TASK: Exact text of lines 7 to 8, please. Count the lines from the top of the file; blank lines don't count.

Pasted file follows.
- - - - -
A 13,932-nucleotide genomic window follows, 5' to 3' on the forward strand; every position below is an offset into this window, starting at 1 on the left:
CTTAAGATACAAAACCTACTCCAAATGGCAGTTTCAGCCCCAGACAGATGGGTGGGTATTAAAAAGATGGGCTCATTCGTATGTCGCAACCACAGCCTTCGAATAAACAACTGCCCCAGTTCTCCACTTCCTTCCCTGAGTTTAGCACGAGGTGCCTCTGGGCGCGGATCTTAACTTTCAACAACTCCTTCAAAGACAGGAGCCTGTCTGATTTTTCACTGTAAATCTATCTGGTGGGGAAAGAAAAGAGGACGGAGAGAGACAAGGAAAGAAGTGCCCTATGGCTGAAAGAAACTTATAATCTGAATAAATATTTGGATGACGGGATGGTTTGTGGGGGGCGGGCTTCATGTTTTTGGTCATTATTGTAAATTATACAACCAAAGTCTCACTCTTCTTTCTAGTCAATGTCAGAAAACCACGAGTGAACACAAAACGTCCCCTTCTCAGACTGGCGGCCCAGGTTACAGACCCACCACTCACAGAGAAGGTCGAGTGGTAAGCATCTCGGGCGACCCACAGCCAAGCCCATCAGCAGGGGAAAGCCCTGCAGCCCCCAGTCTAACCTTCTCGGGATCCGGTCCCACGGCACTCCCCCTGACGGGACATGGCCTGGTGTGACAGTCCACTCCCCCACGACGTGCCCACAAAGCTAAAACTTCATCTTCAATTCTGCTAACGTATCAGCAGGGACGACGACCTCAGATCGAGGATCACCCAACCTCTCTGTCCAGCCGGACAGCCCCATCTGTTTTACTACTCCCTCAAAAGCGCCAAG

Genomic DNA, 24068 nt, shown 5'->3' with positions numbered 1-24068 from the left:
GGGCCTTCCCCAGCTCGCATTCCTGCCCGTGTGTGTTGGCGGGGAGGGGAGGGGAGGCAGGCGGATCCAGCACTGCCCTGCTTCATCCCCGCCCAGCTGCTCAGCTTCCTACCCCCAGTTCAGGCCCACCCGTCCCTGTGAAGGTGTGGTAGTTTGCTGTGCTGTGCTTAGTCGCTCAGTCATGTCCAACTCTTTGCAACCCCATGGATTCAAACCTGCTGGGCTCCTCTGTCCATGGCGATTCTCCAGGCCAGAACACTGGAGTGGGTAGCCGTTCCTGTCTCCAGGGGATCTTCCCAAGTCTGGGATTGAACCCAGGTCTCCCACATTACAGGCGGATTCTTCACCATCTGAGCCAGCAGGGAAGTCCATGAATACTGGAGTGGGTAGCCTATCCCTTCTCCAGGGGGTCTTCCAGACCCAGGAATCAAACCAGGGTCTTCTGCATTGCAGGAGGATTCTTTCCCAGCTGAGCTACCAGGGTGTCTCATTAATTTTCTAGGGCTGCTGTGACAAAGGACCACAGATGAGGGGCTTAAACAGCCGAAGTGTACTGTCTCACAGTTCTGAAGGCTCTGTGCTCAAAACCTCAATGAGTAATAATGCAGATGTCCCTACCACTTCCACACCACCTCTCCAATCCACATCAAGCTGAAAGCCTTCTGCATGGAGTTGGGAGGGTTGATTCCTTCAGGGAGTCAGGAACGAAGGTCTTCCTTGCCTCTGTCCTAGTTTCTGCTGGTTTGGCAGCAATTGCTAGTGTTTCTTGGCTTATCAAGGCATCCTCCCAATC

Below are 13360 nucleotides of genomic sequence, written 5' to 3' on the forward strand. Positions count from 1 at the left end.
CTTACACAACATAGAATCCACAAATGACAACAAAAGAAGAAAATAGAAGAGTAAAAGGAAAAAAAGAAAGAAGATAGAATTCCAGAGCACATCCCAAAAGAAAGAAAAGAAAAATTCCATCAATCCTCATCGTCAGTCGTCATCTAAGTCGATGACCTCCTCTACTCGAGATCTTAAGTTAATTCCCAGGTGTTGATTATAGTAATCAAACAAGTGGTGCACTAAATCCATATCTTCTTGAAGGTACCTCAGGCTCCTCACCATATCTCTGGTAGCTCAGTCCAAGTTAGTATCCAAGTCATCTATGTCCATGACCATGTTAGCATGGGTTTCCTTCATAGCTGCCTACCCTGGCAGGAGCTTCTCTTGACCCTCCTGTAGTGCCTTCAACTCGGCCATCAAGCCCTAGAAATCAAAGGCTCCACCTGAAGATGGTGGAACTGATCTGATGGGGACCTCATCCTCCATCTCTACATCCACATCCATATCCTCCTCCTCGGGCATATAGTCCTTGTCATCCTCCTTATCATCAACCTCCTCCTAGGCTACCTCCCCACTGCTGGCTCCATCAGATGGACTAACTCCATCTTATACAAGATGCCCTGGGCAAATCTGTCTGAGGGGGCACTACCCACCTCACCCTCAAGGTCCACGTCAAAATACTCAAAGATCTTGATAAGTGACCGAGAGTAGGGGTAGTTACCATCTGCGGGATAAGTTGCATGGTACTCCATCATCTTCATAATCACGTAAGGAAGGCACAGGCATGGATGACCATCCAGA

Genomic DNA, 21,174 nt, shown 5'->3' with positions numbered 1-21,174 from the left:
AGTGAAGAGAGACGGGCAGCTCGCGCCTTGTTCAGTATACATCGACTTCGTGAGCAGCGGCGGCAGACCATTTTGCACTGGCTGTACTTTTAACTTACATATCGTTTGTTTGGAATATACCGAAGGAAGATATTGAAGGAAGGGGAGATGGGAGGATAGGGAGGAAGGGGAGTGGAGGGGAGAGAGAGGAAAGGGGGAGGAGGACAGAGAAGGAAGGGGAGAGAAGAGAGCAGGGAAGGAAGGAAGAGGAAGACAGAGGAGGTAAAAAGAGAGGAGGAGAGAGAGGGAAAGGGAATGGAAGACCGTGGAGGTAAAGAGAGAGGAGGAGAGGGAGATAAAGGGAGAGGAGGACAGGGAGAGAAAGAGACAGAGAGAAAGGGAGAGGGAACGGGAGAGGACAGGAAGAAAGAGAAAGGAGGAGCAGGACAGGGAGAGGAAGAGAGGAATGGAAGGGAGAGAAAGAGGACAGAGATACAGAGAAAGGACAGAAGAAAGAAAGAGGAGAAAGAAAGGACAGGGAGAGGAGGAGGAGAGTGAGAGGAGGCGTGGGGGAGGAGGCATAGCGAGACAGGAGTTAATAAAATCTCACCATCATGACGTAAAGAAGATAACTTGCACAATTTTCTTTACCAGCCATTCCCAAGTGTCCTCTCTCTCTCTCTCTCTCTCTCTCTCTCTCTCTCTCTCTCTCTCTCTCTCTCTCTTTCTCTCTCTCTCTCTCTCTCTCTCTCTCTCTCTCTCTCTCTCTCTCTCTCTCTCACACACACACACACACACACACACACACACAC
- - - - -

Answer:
Genomic DNA, 21,174 nt, shown 5'->3' with positions numbered 1-21,174 from the left:
AGTGAAGAGAGACGGGCAGCTCGCGCCTTGTTCAGTATACATCGACTTCGTGAGCAGCGGCGGCAGACCATTTTGCACTGGCTGTACTTTTAACTTACATATCGTTTGTTTGGAATATACCGAAGGAAGATATTGAAGGAAGGGGAGATGGGAGGATAGGGAGGAAGGGGAGTGGAGGGGAGAGAGAGGAAAGGGGGAGGAGGACAGAGAAGGAAGGGGAGAGAAGAGAGCAGGGAAGGAAGGAAGAGGAAGACAGAGGAGGTAAAAAGAGAGGAGGAGAGAGAGGGAAAGGGAATGGAAGACCGTGGAGGTAAAGAGAGAGGAGGAGAGGGAGATAAAGGGAGAGGAGGACAGGGAGAGAAAGAGACAGAGAGAAAGGGAGAGGGAACGGGAGAGGACAGGAAGAAAGAGAAAGGAGGAGCAGGACAGGGAGAGGAAGAGAGGAATGGAAGGGAGAGAAAGAGGACAGAGATACAGAGAAAGGACAGAAGAAAGAAAGAGGAGAAAGAAAGGACAGGGAGAGGAGGAGGAGAGTGAGAGGAGGCGTGGGGGAGGAGGCATAGCGAGACAGGAGTTAATAAAATCTCACCATCATGACGTAAAGAAGATAACTTGCACAATTTTCTTTACCAGCCATTCCCAAGTGTCCTCTCTCTCTCTCTCTCTCTCTCTCTCTCTCTCTCTCTCTCTCTCTCTCTCTCTCTTTCTCTCTCTCTCTCTCTCTCTCTCTCTCTCTCTCTCTCTCTCTCTCTCTCTCTCACACACACACACACACACACACACACACACAC